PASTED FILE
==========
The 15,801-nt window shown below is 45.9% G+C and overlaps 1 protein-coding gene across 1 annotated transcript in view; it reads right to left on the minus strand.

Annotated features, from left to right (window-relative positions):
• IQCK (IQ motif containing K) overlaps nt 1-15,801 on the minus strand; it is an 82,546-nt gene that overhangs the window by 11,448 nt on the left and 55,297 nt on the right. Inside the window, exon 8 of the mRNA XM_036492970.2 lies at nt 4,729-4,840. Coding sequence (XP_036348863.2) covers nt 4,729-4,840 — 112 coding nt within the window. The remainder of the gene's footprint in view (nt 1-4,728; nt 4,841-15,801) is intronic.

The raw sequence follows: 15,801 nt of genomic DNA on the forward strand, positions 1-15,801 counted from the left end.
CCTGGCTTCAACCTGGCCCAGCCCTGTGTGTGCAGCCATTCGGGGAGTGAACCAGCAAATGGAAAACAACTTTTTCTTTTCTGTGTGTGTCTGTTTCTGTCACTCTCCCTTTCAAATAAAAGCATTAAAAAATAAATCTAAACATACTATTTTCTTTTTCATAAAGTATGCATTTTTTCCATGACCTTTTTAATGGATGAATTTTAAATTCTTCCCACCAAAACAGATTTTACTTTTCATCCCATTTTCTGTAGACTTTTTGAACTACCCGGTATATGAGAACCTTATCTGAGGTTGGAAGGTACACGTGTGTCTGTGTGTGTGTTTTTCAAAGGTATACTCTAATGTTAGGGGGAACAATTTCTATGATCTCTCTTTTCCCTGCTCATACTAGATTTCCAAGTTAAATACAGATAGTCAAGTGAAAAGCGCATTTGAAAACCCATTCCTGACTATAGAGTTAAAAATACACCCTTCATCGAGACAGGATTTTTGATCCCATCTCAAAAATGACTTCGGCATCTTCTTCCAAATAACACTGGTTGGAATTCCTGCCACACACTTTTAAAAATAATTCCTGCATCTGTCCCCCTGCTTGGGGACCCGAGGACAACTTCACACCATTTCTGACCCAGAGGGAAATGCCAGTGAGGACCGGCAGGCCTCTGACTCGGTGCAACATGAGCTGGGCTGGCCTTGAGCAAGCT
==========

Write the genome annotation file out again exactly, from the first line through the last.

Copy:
The 15,801-nt window shown below is 45.9% G+C and overlaps 1 protein-coding gene across 1 annotated transcript in view; it reads right to left on the minus strand.

Annotated features, from left to right (window-relative positions):
• IQCK (IQ motif containing K) overlaps nt 1-15,801 on the minus strand; it is an 82,546-nt gene that overhangs the window by 11,448 nt on the left and 55,297 nt on the right. Inside the window, exon 8 of the mRNA XM_036492970.2 lies at nt 4,729-4,840. Coding sequence (XP_036348863.2) covers nt 4,729-4,840 — 112 coding nt within the window. The remainder of the gene's footprint in view (nt 1-4,728; nt 4,841-15,801) is intronic.

The raw sequence follows: 15,801 nt of genomic DNA on the forward strand, positions 1-15,801 counted from the left end.
CCTGGCTTCAACCTGGCCCAGCCCTGTGTGTGCAGCCATTCGGGGAGTGAACCAGCAAATGGAAAACAACTTTTTCTTTTCTGTGTGTGTCTGTTTCTGTCACTCTCCCTTTCAAATAAAAGCATTAAAAAATAAATCTAAACATACTATTTTCTTTTTCATAAAGTATGCATTTTTTCCATGACCTTTTTAATGGATGAATTTTAAATTCTTCCCACCAAAACAGATTTTACTTTTCATCCCATTTTCTGTAGACTTTTTGAACTACCCGGTATATGAGAACCTTATCTGAGGTTGGAAGGTACACGTGTGTCTGTGTGTGTGTTTTTCAAAGGTATACTCTAATGTTAGGGGGAACAATTTCTATGATCTCTCTTTTCCCTGCTCATACTAGATTTCCAAGTTAAATACAGATAGTCAAGTGAAAAGCGCATTTGAAAACCCATTCCTGACTATAGAGTTAAAAATACACCCTTCATCGAGACAGGATTTTTGATCCCATCTCAAAAATGACTTCGGCATCTTCTTCCAAATAACACTGGTTGGAATTCCTGCCACACACTTTTAAAAATAATTCCTGCATCTGTCCCCCTGCTTGGGGACCCGAGGACAACTTCACACCATTTCTGACCCAGAGGGAAATGCCAGTGAGGACCGGCAGGCCTCTGACTCGGTGCAACATGAGCTGGGCTGGCCTTGAGCAAGCT